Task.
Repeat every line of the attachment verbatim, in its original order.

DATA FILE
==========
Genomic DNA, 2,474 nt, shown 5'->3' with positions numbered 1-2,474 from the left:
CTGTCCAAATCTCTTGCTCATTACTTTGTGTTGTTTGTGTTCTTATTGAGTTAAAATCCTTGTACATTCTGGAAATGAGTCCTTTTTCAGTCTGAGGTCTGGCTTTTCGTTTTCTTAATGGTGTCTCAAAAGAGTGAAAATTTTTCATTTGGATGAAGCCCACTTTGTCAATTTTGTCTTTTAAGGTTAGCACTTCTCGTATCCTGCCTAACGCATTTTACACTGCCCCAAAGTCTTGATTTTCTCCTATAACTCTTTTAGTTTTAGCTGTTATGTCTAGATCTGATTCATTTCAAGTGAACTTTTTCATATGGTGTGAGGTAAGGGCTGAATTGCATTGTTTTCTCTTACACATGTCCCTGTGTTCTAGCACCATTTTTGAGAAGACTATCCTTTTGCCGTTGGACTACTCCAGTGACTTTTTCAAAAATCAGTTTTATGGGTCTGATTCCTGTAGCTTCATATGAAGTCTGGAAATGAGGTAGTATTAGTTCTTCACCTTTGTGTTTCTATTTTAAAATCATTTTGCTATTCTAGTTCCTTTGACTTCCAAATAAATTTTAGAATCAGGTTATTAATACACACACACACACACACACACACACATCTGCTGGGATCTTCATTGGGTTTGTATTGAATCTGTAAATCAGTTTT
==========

Genomic DNA, 2,474 nt, shown 5'->3' with positions numbered 1-2,474 from the left:
CTGTCCAAATCTCTTGCTCATTACTTTGTGTTGTTTGTGTTCTTATTGAGTTAAAATCCTTGTACATTCTGGAAATGAGTCCTTTTTCAGTCTGAGGTCTGGCTTTTCGTTTTCTTAATGGTGTCTCAAAAGAGTGAAAATTTTTCATTTGGATGAAGCCCACTTTGTCAATTTTGTCTTTTAAGGTTAGCACTTCTCGTATCCTGCCTAACGCATTTTACACTGCCCCAAAGTCTTGATTTTCTCCTATAACTCTTTTAGTTTTAGCTGTTATGTCTAGATCTGATTCATTTCAAGTGAACTTTTTCATATGGTGTGAGGTAAGGGCTGAATTGCATTGTTTTCTCTTACACATGTCCCTGTGTTCTAGCACCATTTTTGAGAAGACTATCCTTTTGCCGTTGGACTACTCCAGTGACTTTTTCAAAAATCAGTTTTATGGGTCTGATTCCTGTAGCTTCATATGAAGTCTGGAAATGAGGTAGTATTAGTTCTTCACCTTTGTGTTTCTATTTTAAAATCATTTTGCTATTCTAGTTCCTTTGACTTCCAAATAAATTTTAGAATCAGGTTATTAATACACACACACACACACACACACACACATCTGCTGGGATCTTCATTGGGTTTGTATTGAATCTGTAAATCAGTTTT